The watershed innovations where obviously the introduction of sound and colour, but after that things remained more or less the same when it can to how the final product was experienced by the viewer. The changes that did occur where subtle shifts that at first glance would not register as a major change for the pop-corn munching consumer.

For example smaller and lighter cameras and sound capturing devices that came into their own after world war two freed the filmmaker from the contaminant of the studio, these developments where to be midwife to the profoundly significant Italian Neo-realists and later cinéma vérité movements. (Zimmerman, 1988)

The next major technological innovation to impact filmmaking was the invention of the steadicam by Garret Brown in 1976. Brown shot a demo reel of what the steadicam made possible and began hawking it around the industry. His reel was seen by directors such as John Avildsen and Stanley Kubric who used it to great effect in “Rocky” (1976) and “The Shining” (1980) and the rest as they say is cinematic history. (Geuens, 1994)

One can now buy a hand held version custom built for lightweight cameras such as the Canon 5D for 6200 ZAR. (B&H Photo Video Store online catalogue)

The digital explosion in the 90’s continued in the 2000’s with the renewed excitement around 3D. Forerunners where James Cameron’s Ghosts of the Abyss (2003) and Steven Spielberg’s digitally animated The Polar Express (2004) which paved the way for James Cameron’s “Avatar” (2009) which is the highest grossing movie of all time according to, taking in a whopping $2,782,206,970 at the last count.

Perhaps if 3D become the next big thing it will reign indi-filmmaking with prohibitive costs. In the traditional method of production the complexity and cost of the actual equipment you needed to make a film acted as a filter, stopping just anyone from making a movie. (Xenopoulos, 2011)

As it stands now anyone with a cellphone can make a film and access an audience by posting it on you tube. What will the legacy of this be for serious filmmaking, well as Todd Miro points out:

The good news is that anyone who wants to make a movie can now make a movie. The bad news is that anyone who wants to make a movie can now make a movie. (Miro, 2010)

Just because it is easier to make movies doesn’t mean that its easier to make a good film. The art and craft of making cinema with any artistic merit is just as important whether the cameras we use are cheap or expensive.
Having laid the foundation for the argument that now is a good time to make films for the simple fact that gear has come down in costs and you get many more pixels for the price I would like to explore ideas around how this could impact on the mode of production as well as the aesthetic of future filmmaking.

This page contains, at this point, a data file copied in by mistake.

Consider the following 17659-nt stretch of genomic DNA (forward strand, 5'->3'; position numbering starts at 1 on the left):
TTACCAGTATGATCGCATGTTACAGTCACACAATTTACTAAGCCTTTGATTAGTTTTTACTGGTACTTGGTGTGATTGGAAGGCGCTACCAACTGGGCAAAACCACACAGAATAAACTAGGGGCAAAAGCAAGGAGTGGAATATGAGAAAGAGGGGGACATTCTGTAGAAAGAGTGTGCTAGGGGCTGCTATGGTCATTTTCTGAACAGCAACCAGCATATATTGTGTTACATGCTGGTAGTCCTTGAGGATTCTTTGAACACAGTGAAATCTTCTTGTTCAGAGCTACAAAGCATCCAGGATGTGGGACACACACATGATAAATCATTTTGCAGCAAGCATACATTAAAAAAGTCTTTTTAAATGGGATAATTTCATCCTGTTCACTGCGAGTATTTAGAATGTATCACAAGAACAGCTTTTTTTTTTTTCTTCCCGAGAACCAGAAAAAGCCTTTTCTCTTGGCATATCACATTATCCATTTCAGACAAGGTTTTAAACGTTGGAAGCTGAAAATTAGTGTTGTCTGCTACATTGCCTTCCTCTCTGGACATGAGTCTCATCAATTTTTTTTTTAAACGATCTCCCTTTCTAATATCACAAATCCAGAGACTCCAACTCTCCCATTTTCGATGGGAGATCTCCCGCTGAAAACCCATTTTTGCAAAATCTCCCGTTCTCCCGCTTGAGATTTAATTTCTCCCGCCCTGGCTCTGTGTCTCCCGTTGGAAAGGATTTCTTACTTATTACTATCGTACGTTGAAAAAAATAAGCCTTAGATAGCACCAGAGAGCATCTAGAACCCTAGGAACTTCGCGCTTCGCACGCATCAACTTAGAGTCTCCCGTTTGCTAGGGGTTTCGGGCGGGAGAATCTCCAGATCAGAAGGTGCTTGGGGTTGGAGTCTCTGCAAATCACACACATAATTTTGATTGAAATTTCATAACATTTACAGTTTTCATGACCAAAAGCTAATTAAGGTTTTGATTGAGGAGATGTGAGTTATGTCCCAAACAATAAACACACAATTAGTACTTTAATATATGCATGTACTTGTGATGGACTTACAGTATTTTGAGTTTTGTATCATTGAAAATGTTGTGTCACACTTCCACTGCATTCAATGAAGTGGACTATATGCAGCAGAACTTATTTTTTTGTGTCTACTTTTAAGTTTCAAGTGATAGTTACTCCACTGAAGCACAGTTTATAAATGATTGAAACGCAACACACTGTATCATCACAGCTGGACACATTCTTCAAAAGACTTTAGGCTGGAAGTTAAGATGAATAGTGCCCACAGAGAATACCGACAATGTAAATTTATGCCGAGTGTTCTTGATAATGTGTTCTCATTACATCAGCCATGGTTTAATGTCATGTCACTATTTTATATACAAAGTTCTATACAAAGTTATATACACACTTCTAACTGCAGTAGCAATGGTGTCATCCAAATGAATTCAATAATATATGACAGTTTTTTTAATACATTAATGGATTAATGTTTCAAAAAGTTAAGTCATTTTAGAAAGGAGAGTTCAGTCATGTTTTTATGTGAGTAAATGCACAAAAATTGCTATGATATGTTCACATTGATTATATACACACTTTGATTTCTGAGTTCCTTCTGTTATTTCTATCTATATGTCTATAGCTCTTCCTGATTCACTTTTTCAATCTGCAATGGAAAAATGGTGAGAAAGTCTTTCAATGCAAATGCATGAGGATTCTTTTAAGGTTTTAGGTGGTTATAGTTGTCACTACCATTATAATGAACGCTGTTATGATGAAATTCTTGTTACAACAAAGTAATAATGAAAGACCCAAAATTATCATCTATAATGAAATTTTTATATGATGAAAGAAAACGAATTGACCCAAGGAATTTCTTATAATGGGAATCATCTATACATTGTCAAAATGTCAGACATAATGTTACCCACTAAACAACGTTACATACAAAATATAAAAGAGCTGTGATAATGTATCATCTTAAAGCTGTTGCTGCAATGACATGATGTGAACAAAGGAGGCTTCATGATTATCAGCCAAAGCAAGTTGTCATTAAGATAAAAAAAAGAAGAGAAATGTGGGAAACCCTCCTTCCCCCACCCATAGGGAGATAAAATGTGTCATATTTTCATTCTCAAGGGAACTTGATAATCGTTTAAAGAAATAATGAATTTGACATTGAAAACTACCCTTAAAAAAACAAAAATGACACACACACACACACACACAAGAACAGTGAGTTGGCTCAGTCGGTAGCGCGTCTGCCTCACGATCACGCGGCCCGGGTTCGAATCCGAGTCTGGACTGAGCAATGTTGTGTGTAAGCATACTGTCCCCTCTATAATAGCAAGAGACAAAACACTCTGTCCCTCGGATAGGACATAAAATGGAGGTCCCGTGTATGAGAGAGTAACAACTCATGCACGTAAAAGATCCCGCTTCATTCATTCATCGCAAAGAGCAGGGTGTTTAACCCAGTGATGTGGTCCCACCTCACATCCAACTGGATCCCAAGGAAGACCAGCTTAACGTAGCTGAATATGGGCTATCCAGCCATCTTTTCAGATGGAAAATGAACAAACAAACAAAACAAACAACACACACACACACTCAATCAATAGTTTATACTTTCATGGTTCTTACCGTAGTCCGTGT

Acknowledging the breadth of this topics I will narrow my focus to small to medium budget films, with very specific reference to the African context.

What sort of films do we make, what sort of films should we make and what do they look like?

It is widely believed that the changing landscape in terms of the means of film production and the opportunities have made things easier for the guerilla filmmaker, but what exactly is meant by this term.

The term “guerilla” filmmaker is a populist term that perhaps hold as much cultural resonance for so many because as Zelik (2006) points out, guerilla warfare and asymmetrical warfare have become such a defining feature of post world war social reality.

Since 1945 the destructive power of weapons of mass destruction had the result that there were less and less state-to-state wars. In the two military blocs, the NATO and Warsaw Pact countries, it was known that a clash was only to make at the price of total destruction. In the same period partisan warfare got more and more importance. (Zelik, 2006)

Essentially guerilla warfare is fighting an offensive war while staying on the defensive. The idea is to operate swiftly carrying out missions that take the enemy by surprise and then get out as soon as possible before there is any time for retaliation. (Dupuy, 1939)

Guerrilla filmmaking shares similarities. It is characterized by low budgets and skeleton crews using what is available. Often scenes are shot quickly in real locations without any warning or permission. Guerilla films are often self funded, and made my small groups of multi-tasking people. Like the guerilla partisan of last centuries conflicts, there is a decentralised “cellular” control structure, missions are carried out on the basis of get in fast and get out. Just as guerilla combatants often operate on the fringes of the law, guerilla filmmakers often film without the legal technicalities of location permits and permissions. Guerilla filmmakers have to relying on the good will of the local population

Perhaps the most striking feature of this mode of production is the way in which the filmmaking project participants are often united by an idea, a message or an ideology

“Guerilla filmmaking is about making your movie now, with the resources you already have, plus and a little extra that you pull together – and this ‘little extra’ is often easier to find than expected as once you commit to your journey to make the film, people around you begin to help, to contribute and make stuff available to you (be it products, locations, time or cash). They want to be involved in your adventure.”
(Jones, 2010)